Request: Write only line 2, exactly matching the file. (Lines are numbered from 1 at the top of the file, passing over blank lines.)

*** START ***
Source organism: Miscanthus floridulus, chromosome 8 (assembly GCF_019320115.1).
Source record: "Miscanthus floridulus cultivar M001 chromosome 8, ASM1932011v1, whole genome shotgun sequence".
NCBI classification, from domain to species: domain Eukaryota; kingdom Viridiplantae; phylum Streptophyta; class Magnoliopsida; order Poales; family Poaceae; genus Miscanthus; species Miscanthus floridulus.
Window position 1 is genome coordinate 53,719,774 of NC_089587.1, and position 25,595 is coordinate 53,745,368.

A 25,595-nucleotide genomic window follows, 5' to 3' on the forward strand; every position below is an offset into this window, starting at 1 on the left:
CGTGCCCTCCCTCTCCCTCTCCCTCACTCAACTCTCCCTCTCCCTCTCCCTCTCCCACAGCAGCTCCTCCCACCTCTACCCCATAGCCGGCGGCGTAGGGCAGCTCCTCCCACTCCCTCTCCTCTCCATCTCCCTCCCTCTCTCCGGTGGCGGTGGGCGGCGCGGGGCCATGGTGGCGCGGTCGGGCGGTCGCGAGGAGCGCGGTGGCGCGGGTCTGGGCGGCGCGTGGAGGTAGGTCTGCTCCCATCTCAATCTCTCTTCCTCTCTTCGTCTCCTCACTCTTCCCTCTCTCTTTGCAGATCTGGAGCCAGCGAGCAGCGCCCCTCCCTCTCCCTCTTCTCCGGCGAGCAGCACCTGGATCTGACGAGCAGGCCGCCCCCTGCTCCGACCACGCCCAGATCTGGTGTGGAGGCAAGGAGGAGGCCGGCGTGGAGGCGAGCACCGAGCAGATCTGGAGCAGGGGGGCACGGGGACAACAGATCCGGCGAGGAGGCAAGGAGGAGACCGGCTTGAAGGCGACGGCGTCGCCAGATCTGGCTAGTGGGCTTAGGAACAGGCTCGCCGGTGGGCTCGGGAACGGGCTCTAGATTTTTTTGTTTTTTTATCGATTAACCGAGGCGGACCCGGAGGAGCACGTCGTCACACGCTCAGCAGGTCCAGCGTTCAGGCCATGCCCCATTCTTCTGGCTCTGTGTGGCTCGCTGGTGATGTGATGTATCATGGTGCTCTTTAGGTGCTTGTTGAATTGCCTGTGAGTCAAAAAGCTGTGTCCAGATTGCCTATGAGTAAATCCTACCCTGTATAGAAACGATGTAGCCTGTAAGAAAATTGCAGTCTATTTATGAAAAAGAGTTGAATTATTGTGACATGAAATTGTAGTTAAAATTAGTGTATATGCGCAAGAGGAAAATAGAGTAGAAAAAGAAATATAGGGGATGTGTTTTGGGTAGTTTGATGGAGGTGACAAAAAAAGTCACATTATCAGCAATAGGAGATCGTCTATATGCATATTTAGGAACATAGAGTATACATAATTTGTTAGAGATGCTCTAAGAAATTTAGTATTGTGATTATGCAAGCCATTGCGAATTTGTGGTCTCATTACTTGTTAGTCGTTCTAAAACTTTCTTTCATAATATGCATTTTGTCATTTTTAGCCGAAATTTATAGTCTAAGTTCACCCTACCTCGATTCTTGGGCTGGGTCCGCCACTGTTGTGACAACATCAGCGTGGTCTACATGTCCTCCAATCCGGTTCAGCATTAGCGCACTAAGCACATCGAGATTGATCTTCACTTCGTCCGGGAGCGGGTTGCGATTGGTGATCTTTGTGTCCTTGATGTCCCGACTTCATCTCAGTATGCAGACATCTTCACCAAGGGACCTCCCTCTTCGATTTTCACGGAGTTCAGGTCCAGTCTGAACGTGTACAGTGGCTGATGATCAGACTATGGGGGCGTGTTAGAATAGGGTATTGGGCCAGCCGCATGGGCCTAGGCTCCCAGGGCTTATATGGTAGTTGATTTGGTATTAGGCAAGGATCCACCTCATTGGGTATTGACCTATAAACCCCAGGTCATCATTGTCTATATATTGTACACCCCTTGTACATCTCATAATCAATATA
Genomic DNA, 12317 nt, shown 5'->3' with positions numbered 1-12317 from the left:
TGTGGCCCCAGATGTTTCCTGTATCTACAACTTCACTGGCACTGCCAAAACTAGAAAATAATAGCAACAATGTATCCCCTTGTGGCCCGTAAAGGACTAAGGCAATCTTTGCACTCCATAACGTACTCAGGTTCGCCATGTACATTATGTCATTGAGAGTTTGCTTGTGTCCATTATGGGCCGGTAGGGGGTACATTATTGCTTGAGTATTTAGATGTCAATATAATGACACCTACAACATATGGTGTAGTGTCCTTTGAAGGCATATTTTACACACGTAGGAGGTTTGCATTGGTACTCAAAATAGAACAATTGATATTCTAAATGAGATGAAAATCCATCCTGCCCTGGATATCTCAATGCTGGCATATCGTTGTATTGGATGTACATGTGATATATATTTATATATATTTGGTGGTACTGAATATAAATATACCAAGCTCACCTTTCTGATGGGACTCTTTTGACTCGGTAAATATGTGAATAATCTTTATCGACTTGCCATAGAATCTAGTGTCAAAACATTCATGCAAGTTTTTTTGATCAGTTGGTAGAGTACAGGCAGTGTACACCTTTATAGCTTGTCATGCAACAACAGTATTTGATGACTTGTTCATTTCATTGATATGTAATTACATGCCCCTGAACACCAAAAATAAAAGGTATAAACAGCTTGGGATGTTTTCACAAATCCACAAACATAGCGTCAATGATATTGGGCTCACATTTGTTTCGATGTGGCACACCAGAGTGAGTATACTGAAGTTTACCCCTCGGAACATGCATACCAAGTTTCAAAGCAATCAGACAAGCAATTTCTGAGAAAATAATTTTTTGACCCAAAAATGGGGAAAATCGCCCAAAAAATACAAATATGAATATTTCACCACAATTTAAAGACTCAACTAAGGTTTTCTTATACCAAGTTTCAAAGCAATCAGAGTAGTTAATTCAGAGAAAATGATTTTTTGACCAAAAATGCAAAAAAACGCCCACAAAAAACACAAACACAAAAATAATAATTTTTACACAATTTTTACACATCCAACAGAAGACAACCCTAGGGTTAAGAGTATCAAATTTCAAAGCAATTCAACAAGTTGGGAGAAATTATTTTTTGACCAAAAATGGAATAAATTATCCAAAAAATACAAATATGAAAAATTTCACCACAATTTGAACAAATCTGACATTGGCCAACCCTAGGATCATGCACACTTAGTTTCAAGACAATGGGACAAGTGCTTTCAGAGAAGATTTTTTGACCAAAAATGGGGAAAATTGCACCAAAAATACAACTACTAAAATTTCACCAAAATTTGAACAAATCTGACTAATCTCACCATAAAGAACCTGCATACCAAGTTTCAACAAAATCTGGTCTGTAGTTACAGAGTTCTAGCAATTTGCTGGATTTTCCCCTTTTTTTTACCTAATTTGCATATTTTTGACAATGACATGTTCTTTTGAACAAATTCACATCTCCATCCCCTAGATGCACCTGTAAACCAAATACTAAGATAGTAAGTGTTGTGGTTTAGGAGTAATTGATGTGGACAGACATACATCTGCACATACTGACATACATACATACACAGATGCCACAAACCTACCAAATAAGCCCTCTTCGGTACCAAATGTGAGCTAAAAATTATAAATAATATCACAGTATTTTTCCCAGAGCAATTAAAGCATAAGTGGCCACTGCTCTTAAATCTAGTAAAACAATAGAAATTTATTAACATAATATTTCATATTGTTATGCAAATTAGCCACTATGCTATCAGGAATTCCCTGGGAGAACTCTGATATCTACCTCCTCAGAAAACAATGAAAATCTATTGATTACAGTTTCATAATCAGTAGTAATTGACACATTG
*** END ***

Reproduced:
Source record: "Miscanthus floridulus cultivar M001 chromosome 8, ASM1932011v1, whole genome shotgun sequence".